Emile Saint-Lot

Emile Saint-Lot, also Emile Saint-Lôt (Bel-Air, Haiti 11 September 1904 – 17 August 1976 New-York)[1] was a Haitian politician, lawyer, and journalist.

Emile Saint-Lot
Emile Saint lot.png
President of Haiti's Senate
In office
Preceded byCharles Fombrun
Succeeded byAntoine Marthold
Haitian Minister of Labour,
Education, and Public Health
In office
10 April – 8 December 1947
PresidentDumarsais Estimé
Preceded byJean Price Mars (Education)
Georges Honorat (Public Health)
Philippe Charlier (Labour)
Succeeded byMaurice Laraque (Education and Public Health)
Jean P. David (Labour)
Haitian Minister of Labour and Justice
In office
12 May – 19 August 1950
PresidentFranck Lavaud
Preceded byFrançois Duvalier (Labour)
Castel Démesmin (Justice)
Succeeded byLélio Dalencourt
Personal details
Born11 September 1904
Bel Air, Haiti
Died17 August 1976(1976-08-17) (aged 71)
New York City

He held several governmental posts, like minister of Education; Public Health; and Labour (1947), and minister of Labour and Justice (1950).[2]

He served as the first ambassador of Haiti to the United Nations, and a member of the security council responsible for voting on the independence of countries. He was decisive for the independence of Somalia, Israel, and Libya.[3] As for the latter, he was convinced by Ali Aneizi, member of the Liberation of Libya committee, to vote against Bevin-Sforza Plan [de], a plan to make the three regions of Libya (Tripolitania, Cyrenaica, Fezzan) under the trusteeship of three countries (Italy, United Kingdom, France respectively). The necessary votes to adopt the plan was never attained as a result of Saint-Lot voting against it.[4]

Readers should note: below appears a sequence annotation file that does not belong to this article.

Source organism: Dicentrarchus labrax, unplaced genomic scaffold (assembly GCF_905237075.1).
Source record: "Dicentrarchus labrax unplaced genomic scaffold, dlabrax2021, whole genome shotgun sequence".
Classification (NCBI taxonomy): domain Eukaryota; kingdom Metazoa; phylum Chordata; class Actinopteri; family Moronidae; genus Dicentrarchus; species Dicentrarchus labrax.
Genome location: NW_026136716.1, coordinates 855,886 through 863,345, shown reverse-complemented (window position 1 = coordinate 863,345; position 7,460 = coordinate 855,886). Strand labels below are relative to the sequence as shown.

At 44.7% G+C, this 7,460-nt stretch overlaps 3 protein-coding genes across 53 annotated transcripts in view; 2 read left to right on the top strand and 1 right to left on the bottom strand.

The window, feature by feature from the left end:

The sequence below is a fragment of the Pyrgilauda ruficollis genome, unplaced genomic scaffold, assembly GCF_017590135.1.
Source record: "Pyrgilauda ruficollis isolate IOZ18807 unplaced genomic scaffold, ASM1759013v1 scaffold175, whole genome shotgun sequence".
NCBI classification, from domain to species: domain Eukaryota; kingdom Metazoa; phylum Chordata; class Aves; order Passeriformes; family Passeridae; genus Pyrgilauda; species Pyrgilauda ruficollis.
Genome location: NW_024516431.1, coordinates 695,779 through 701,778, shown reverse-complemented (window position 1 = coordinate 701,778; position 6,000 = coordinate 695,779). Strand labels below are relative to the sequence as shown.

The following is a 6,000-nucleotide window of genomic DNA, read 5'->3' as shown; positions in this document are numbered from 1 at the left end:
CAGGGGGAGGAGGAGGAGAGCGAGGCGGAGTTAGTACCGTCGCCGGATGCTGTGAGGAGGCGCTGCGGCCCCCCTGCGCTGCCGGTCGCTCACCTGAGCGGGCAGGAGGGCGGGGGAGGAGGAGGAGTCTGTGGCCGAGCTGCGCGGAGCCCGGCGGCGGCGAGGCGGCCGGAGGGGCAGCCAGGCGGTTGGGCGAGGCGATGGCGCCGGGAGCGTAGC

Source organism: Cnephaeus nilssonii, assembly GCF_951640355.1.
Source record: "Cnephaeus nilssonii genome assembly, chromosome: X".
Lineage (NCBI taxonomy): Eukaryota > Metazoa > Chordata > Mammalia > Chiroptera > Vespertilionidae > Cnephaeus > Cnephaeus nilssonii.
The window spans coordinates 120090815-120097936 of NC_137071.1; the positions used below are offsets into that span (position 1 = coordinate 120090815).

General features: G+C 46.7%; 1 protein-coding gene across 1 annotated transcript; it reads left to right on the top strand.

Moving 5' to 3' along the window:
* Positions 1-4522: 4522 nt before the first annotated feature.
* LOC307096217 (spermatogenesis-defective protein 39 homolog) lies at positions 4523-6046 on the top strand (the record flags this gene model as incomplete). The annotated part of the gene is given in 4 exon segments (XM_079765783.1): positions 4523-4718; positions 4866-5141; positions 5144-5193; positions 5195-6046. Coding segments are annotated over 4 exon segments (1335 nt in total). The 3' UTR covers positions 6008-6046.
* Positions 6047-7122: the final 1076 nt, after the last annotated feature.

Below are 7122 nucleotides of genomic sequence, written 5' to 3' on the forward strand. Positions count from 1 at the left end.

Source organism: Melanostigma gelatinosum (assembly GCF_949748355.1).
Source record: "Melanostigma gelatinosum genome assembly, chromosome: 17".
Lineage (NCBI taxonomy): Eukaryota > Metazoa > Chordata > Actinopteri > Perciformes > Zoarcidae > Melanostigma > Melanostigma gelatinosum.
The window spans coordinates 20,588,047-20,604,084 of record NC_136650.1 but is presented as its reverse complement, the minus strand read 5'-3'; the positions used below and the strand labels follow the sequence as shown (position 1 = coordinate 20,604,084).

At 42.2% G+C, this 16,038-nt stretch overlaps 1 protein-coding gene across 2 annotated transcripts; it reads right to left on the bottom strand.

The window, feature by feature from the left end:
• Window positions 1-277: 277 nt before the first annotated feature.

1. ^ "Emile Saint-Lot". 2016-06-21. Retrieved 2016-06-21.
  2. ^ French Wikipedia
  3. ^ "Sénateur Emile Saint-Lôt". 2010. Retrieved 2016-06-21.
  4. ^ Sahad, Ibrahim (30 April 2005). "معركة الاستقلال" [Battle of Independence] (in Arabic). Retrieved 2007-12-24.